Underground – Part 1

This was shot in Luray Caverns when I went out there a few months back. It seemed like something to do and a bit of a photographic challenge for myself.

I’ll be honest and tell you I skipped the guide as I was focused on taking photos so don’t know much about the place. I was never with the group so I didn’t hear much of the history of the place.They are photographer friendly allowing flash and tripods but I elected to go with a monopod and no flash. I used ISO 1600 and my Nikon D810 to do this series.

I am personally not sure how I feel about these images. They are extremely difficult to edit because I can’t white balance. The lighting was all over the place in the caverns. They were using artificial light that focused on certain areas blowing out some photos. So in the end I have several more rounds of these photos but they won’t be seen for later this week. Likely next when I have several hours to edit again.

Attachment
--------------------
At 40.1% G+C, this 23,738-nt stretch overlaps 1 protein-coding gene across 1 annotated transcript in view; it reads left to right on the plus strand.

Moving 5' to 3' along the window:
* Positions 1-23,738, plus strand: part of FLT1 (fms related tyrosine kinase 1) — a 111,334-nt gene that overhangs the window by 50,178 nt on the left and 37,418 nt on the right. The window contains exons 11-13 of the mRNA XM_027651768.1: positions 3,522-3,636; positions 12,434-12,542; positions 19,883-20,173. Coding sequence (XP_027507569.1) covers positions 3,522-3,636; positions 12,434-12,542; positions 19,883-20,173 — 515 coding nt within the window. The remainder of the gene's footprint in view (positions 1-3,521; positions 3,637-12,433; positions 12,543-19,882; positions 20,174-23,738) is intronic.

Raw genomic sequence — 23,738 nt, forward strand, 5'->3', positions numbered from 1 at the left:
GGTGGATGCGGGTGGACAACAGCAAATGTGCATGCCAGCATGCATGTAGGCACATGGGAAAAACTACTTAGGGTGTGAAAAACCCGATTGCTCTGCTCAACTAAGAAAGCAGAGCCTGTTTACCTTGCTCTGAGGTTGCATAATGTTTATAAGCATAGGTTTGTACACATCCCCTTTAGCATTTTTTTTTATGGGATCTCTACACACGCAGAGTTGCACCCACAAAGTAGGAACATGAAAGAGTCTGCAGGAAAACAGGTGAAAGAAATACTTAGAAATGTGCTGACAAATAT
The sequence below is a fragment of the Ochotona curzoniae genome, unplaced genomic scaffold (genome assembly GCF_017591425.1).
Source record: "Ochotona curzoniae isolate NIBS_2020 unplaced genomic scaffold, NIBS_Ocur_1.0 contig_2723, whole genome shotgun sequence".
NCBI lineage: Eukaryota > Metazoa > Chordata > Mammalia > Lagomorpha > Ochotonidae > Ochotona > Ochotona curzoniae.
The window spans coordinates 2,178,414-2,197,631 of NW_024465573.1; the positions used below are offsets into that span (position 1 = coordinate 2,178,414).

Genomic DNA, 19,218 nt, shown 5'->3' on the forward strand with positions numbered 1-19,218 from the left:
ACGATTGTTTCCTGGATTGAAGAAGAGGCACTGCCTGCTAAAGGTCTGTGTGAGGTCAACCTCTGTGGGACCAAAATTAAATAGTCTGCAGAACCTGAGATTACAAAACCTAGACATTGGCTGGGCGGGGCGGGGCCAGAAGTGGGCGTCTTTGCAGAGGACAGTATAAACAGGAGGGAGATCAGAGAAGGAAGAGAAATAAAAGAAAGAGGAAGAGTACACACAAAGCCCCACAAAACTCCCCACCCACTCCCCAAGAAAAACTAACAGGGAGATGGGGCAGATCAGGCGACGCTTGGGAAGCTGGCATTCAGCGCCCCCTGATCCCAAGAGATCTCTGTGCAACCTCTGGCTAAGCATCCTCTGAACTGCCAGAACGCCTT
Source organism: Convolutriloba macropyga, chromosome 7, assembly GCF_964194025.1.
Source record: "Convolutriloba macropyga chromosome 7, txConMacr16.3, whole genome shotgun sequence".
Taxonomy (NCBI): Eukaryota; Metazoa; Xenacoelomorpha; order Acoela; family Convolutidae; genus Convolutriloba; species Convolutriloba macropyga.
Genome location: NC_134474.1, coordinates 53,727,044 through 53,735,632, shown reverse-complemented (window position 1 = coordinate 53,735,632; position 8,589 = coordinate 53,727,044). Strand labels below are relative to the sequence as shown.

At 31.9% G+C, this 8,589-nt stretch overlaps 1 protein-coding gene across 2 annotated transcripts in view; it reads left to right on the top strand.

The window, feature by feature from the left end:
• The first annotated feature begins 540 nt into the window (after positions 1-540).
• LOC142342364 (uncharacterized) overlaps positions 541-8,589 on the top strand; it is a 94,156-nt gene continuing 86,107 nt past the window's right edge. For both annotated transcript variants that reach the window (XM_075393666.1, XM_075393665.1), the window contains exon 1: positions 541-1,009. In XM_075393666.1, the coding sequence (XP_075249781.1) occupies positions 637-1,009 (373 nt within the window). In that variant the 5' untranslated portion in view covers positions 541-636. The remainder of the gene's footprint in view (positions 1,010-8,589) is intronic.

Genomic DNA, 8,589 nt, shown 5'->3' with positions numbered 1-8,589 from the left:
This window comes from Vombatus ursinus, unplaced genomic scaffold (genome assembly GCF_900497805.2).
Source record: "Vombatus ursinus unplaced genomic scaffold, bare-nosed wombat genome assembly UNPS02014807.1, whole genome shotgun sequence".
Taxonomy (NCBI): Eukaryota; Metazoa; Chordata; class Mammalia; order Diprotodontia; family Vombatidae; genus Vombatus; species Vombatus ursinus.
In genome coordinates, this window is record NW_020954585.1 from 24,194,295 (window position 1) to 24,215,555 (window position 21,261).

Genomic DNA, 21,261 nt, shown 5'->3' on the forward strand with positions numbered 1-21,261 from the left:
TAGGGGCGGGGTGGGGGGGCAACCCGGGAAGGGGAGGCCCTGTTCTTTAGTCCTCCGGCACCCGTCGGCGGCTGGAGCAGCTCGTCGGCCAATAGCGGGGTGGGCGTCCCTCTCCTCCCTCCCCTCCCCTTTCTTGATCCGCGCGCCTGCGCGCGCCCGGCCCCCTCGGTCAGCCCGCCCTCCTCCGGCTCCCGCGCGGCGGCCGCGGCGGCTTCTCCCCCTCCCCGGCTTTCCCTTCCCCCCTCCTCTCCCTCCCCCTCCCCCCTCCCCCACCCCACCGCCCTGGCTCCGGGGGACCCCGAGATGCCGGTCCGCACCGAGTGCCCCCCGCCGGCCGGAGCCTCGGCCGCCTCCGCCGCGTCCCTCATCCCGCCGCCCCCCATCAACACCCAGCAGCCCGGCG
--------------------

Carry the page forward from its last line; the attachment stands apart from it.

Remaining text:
As I indicated editing is a nightmare. I just let the color where it fell and tried to keep it accurate. This is the second batch I have tackled but the first round was horrible. I am hoping with the third round things get a bit better. I’d go into detail but it was a lot of local work to even get the photos this far.

Enjoy.

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1 Comment »

  1. The photos are the best thing next to being inside the cavern. I went into a small cavern years ago in WV. It was beautiful but I could never bring myself into going into Luray Caverns. They are very deep. An eerie world of stalactites and stalagmites. I read some of the history of Luray Caverns and how it was discovered and how the redeposited minerals build up after countless water drops, a stalactite is formed. If the water that drops to the floor of the cave still has some dissolved calcite in it, it can deposit more dissolved calcite there, forming a stalagmite. I enjoyed the photos you took on your adventure.